Plants inherit characteristics in a similar manner to animals. Each cell contains two genes that display a trait. Germ cells only contain one copy of the gene, so when the gametes combine, each contribute one gene (Butler). The principles of plant breeding boil down to Mendelian genetics. If two plants that are homozygous dominant for one gene are crossed, their offspring will all display that trait (Butler). If two plants are heterozygous, then their offspring will display different versions of the trait (Butler). This antiquated method of plant breeding results in many trials and errors, but will be successful for visible traits of a plant. The laws Mendel defined are the basis for plant breeding, although with current technology, the experiments are much more detailed. The basics of genetics still dictate the process of plant breeding and for more details on genetics click here. For more information on Mendel and his work, go to MendelWeb.
Costs and Benefits
Plant breeding could be considered the founding father of genetically modified organisms. It began with the advent of farming, and its techniques have advanced significantly since then. Plant breeding still proves to be the most basic form of modifying plants, and its principles lend themselves to other methods of modifying organisms. This method is the least technical procedure of altering plant genes, and can even be carried out by the general public. In addition, plant breeding opens up many possibilities for the farmer and consumer. With plant breeding, crops are modified to alter the lipid, starch, or protein content. Plants may be altered to increase pest and virus resistance, or plants can be grown to tolerate extreme habitats (Alberts et al, 2002). These modifications further the expansion of crop growing to support growing populations and increase nutritional value of the crops themselves. Unfortunately it is a slow process, because corn and tomatoes are plants which are easily studied and they have long life cycles and large genomes (Alberts et al 2002). This impedes the visual and genetic analysis of plant breeding. Many scientists study the arabidopsis thaliana plant, a common wall cress, because of its smaller genome and shorter life cycle.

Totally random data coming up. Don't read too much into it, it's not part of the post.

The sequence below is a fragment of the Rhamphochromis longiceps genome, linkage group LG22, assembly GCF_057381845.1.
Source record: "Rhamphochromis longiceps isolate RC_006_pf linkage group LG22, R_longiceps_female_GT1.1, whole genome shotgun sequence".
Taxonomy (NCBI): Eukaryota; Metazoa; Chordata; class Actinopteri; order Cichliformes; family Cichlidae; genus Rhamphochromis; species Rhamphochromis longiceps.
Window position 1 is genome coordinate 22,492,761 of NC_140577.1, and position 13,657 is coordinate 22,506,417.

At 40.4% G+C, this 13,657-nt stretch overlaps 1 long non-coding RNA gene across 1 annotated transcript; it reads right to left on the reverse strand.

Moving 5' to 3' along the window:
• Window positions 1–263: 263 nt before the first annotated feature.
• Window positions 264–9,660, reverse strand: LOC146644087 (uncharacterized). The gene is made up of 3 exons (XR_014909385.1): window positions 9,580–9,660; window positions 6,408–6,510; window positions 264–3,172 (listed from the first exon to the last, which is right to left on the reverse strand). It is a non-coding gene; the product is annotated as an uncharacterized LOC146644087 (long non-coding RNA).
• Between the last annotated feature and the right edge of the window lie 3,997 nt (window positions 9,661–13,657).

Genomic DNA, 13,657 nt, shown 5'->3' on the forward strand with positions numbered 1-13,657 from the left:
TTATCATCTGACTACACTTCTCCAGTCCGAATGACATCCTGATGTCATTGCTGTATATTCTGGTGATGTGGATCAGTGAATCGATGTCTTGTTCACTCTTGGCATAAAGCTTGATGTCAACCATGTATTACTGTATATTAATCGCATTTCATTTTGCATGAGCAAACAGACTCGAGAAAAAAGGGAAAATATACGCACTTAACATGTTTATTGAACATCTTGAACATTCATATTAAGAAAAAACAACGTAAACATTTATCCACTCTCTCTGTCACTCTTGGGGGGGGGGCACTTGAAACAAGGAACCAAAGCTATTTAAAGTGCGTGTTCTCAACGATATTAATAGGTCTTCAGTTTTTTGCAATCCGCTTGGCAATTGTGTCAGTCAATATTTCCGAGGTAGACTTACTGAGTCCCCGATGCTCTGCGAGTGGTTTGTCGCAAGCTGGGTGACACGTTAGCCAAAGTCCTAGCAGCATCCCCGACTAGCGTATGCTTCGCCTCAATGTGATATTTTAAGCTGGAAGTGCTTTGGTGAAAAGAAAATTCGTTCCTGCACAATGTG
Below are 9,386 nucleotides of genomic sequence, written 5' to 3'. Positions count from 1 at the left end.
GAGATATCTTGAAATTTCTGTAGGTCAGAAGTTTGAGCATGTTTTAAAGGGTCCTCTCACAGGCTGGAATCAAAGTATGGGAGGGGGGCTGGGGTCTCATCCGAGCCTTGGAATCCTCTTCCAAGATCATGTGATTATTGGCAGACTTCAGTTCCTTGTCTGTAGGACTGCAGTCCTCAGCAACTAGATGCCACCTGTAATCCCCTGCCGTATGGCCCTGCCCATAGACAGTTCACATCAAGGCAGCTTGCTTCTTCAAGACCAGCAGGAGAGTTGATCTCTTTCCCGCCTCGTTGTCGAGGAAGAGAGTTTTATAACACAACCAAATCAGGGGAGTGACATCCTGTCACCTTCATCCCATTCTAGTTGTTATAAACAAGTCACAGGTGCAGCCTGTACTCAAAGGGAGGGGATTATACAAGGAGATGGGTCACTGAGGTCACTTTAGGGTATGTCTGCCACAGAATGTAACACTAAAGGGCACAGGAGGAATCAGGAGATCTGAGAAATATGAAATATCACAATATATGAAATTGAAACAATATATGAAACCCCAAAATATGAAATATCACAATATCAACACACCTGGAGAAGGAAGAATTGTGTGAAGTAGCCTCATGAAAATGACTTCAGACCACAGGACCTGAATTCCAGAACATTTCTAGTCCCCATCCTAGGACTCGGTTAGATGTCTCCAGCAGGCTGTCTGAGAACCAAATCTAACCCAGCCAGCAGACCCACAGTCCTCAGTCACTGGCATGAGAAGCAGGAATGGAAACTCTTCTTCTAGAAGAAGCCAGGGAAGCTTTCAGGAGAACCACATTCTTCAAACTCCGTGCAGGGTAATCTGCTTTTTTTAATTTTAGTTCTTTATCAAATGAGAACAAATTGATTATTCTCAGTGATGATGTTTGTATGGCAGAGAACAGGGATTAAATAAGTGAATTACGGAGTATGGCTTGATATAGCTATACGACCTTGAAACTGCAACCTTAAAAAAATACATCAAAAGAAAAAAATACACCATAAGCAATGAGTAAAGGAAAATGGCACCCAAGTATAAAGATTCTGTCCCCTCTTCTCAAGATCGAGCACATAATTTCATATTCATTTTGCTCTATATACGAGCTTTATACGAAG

Future of Plant Breeding
The practice of breeding plants by hand is still practiced today. (See Figure 2) The procedure has been surpassed in technology, but still remains useful for basic plant crossing. In recent news, scientists and researchers have developed increasingly advanced methods for inserting a foreign gene into plants. Numerous agricultural biotechnology companies invest large amounts of money in controlling the advancement of crop breeding. Unlike plant breeding, complicated biotechnology can transfer one or a few desirable genes. This allows for more control over the expression of specific traits. Furthermore, scientists can introduce traits that previously did not exist at all. For more information on biotechnology companies visit Monsanto's web site. This offers more details on biotechnology and how it works. Keep in mind this web site is run by a corporation that profits from crop breeding.
Figure 2: Women breeding plants. Photo courtesy of United Nations Development Programme.
Alberts, B., Johnson, A., Lewis, J., Raff, M., Roberts, K., and Walter, P. (2002) Molecular Biology of the Cell, 4th edn. (New York: Garland Science), pp. 543.
Bailey L.H. (1906) Plant Breeding, 4th edn. (New York: The Macmillan Company), pp. 42-45).
Butler JD Professor of Horticulture University of Illinois Extension Plant Breeding as a Hobby Accessed 9/01/02 <http://www.ag.uiuc.edu/~vista/html_pubs/PLBREED/pl_breed.html>
United Nations Development Programme Human Development Report 2001 Accessed 9/05/02 <http://www.undp.org/hdr2001>
© Copyright 2002 Department of Biology, Davidson
College, Davidson, NC 28035.